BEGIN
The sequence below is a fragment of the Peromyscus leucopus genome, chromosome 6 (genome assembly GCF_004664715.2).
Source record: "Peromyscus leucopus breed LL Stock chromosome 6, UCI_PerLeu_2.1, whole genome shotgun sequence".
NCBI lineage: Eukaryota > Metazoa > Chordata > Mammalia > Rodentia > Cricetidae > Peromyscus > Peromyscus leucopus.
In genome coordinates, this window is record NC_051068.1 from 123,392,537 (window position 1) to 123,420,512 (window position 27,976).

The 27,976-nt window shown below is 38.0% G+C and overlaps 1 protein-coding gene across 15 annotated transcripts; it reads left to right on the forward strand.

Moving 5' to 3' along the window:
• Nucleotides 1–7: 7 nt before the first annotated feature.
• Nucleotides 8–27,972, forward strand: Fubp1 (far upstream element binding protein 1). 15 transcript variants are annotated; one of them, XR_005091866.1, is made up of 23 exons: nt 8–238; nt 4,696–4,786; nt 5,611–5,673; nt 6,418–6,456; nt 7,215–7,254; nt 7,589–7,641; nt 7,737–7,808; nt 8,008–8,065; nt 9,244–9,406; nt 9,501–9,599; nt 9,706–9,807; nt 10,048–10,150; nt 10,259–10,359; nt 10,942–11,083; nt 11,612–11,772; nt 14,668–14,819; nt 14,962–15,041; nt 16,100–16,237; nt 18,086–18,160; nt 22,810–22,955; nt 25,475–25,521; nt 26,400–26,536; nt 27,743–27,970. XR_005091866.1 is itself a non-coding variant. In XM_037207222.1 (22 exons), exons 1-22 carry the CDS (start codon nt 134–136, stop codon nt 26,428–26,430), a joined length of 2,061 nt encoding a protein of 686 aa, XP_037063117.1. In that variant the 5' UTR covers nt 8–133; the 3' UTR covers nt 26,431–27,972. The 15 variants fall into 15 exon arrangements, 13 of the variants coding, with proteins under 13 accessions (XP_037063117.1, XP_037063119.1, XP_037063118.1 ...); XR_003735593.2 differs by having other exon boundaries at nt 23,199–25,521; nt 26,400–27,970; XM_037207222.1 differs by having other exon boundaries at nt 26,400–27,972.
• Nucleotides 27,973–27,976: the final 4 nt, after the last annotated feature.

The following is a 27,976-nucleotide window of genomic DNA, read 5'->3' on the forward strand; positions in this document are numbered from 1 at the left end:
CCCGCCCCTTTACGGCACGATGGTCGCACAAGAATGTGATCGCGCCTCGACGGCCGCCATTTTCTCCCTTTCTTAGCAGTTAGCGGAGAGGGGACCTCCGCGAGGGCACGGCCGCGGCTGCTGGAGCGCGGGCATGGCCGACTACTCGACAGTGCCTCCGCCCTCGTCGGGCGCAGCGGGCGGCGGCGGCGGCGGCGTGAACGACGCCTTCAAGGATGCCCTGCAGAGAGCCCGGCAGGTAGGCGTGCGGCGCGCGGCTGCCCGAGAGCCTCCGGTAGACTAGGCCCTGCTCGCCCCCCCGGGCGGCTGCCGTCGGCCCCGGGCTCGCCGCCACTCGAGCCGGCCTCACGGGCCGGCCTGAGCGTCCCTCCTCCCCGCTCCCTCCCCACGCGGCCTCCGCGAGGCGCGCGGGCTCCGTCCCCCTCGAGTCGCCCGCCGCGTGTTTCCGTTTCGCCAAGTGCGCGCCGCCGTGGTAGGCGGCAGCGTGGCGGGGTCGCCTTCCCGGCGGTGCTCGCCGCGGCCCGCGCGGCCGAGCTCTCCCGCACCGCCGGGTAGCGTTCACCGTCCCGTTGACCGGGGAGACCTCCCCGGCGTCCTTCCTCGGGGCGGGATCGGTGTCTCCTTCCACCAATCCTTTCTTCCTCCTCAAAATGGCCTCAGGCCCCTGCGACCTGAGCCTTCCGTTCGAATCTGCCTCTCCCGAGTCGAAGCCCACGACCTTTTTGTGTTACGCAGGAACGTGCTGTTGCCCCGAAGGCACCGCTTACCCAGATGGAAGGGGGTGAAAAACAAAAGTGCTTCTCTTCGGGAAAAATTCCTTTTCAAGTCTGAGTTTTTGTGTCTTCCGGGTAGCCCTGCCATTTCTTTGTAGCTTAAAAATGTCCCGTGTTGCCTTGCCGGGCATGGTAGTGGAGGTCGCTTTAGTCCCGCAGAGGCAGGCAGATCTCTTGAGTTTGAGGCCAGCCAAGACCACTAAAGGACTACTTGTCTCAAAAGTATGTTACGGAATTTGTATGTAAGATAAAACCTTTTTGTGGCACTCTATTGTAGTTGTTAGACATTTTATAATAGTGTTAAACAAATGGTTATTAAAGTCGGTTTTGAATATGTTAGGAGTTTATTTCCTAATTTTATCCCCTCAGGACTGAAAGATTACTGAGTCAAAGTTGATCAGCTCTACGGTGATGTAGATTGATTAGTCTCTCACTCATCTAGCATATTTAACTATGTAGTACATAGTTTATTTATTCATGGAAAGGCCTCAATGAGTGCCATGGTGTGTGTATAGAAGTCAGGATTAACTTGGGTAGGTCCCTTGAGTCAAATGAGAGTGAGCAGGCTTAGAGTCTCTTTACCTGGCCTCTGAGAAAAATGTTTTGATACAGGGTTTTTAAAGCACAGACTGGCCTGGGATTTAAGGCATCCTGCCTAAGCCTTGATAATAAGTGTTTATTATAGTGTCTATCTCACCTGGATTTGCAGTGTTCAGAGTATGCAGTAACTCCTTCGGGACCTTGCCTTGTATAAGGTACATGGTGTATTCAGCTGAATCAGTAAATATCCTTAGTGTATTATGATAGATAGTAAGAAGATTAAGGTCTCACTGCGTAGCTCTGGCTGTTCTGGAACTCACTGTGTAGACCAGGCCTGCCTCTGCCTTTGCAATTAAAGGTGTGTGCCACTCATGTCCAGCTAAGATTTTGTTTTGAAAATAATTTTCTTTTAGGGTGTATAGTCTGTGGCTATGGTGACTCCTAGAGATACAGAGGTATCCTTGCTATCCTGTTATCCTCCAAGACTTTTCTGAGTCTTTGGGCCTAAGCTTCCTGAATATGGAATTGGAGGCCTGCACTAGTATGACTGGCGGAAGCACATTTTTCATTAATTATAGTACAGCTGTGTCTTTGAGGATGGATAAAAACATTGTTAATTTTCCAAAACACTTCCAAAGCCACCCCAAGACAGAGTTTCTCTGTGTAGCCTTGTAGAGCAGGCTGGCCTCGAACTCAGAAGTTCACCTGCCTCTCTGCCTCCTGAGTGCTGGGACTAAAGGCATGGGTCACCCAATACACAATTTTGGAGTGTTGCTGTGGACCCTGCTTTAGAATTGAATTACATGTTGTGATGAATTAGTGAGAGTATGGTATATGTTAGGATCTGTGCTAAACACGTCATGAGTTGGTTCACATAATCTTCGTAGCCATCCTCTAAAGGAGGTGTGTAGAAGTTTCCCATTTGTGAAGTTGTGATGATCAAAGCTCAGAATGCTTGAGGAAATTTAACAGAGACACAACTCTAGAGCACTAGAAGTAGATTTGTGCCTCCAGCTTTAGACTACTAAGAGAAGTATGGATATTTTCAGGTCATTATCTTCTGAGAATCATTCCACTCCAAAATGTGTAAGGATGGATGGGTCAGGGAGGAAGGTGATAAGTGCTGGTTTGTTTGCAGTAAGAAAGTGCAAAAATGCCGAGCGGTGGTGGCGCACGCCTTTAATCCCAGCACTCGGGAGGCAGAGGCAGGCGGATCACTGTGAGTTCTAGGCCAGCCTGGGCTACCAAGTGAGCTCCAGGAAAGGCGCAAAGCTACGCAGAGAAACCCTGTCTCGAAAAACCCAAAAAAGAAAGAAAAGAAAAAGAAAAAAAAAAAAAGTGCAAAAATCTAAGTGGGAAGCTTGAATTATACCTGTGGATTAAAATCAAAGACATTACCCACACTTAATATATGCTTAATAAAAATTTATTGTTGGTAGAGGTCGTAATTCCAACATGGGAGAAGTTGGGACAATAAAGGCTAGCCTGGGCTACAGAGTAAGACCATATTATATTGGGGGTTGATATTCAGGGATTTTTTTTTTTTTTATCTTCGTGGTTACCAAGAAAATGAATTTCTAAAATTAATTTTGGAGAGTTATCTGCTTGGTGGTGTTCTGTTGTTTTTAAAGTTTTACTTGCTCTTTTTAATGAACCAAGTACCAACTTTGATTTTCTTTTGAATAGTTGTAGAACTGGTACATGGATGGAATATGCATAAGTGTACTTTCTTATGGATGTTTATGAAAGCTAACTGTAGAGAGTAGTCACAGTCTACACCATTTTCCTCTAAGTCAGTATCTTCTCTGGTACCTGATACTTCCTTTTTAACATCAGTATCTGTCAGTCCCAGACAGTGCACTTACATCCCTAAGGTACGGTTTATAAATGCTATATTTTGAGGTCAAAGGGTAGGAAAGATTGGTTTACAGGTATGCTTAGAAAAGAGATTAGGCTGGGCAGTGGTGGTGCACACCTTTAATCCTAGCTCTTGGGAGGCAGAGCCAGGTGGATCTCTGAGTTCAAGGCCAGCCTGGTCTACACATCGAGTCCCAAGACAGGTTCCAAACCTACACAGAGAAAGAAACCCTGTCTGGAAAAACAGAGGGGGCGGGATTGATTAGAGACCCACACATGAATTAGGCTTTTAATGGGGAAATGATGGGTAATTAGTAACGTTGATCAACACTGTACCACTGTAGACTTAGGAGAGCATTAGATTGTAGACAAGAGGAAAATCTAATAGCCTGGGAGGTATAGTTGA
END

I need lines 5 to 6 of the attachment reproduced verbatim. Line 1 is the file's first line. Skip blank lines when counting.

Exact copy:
The 27,976-nt window shown below is 38.0% G+C and overlaps 1 protein-coding gene across 15 annotated transcripts; it reads left to right on the forward strand.

Moving 5' to 3' along the window: